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Journal Articles Research Policy Year : 2000

PhD job market: professional trajectories and incentives during the PhD


It is becoming more and more difficult for PhD graduates to find a job corresponding to their qualifications. Stephan and Levin have shown that this situation weakens the implicit contract between PhD students (or post-doc) and the research team in which they are doing their research. This weakness of the implicit contract may slow down scientific production because of the lack of incentives for good students to participate in academic science production. The aim of this paper is to examine incentives for students to invest in a PhD and for PhD supervisors to hire PhD students. After a theoretical analysis, hypotheses are made. These are tested by means of a survey on 400 engineering science PhD students from the University of Grenoble (a medium-sized town in France, with a large academic community). Do students with a Master's degree have relevant information about the scientific community and scientific rules to enable them to choose the “best” place to complete their PhD? What are the main factors determining their choice? Are trajectories flexible? To what extent is their research affected by these variables? In research, do private firms and academia have the same criteria when it comes to recruiting PhD graduates? The analysis shows that trajectories are not flexible and that PhD graduates have to choose a trajectory when their level of information is at its lowest. When they choose their first job after completing their PhD, the cost of switching from academia to the private sector or vice versa depends on whether or not they collaborated with the private sector during their PhD and on the intensity of publication. The existence of two sectors of recruitment with two sets of criteria to evaluate applicants' abilities can affect the implicit contract between PhD graduates and PhD supervisors and the dynamics of scientific production.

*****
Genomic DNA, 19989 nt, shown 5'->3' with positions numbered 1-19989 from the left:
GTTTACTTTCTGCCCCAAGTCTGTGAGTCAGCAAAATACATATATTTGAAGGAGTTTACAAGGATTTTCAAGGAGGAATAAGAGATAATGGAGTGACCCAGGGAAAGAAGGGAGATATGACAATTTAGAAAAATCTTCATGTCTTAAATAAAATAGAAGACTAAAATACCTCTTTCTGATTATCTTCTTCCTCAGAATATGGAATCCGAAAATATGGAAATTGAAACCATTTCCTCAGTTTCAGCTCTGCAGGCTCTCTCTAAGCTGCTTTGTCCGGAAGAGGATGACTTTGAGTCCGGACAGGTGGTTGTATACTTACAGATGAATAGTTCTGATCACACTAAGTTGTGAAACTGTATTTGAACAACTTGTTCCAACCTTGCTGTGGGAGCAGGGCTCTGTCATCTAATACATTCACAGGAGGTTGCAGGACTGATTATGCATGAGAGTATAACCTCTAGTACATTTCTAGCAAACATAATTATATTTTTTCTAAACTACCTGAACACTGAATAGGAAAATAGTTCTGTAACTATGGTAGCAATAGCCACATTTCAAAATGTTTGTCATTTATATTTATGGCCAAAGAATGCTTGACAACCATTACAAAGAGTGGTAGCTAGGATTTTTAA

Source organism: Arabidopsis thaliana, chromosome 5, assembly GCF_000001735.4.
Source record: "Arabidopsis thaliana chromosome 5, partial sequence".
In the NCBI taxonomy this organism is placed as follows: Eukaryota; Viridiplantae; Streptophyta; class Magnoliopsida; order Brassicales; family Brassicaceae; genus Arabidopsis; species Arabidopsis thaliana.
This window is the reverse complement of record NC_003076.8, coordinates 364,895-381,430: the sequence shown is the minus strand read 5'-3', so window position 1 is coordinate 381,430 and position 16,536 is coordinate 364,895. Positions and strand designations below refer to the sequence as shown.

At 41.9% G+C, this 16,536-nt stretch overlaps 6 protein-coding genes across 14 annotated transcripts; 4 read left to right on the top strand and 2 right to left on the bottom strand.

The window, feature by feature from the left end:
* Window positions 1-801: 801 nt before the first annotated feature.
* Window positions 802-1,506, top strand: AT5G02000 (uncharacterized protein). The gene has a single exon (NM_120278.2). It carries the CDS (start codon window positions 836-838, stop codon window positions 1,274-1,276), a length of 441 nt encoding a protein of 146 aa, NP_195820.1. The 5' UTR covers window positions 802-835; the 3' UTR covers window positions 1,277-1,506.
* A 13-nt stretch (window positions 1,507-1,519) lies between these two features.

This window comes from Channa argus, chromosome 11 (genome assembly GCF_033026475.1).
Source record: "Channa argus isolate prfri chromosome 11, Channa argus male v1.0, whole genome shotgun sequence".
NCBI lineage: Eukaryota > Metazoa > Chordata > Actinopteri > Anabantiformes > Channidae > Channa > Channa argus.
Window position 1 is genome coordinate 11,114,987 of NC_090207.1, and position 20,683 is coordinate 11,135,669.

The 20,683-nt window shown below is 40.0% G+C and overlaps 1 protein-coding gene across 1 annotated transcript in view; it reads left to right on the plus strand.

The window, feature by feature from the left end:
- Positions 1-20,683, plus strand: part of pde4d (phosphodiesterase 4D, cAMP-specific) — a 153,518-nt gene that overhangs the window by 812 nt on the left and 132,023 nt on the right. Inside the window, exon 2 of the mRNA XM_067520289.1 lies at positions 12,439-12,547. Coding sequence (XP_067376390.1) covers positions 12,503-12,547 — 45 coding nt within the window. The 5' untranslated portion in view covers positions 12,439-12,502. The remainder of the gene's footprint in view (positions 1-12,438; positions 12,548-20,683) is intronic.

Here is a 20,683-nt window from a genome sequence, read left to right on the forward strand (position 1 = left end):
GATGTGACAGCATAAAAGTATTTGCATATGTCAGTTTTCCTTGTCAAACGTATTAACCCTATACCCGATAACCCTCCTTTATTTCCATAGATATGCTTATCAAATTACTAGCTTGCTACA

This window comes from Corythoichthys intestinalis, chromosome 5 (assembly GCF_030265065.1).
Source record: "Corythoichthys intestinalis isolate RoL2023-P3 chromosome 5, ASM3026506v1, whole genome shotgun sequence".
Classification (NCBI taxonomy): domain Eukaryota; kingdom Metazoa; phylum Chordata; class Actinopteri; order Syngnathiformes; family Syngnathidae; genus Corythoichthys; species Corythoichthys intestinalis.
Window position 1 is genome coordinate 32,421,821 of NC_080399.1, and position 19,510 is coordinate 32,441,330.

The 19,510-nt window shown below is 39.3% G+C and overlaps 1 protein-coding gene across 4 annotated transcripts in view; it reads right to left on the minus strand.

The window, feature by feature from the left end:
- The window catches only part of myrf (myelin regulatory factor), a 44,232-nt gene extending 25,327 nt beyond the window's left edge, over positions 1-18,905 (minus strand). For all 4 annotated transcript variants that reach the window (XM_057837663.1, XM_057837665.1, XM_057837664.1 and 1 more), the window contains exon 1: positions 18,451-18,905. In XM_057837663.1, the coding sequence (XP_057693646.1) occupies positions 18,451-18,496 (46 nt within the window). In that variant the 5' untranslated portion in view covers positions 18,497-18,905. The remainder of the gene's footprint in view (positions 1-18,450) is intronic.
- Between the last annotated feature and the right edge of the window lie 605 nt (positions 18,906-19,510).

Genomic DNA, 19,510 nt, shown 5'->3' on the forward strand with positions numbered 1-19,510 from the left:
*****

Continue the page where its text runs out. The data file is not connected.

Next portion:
Dates and versions

hal-00422567 , version 1 (07-10-2009)



Vincent Mangematin. PhD job market: professional trajectories and incentives during the PhD. Research Policy, 2000, 29 (6), pp.741-756. ⟨10.1016/S0048-7333(99)00047-5⟩. ⟨hal-00422567⟩
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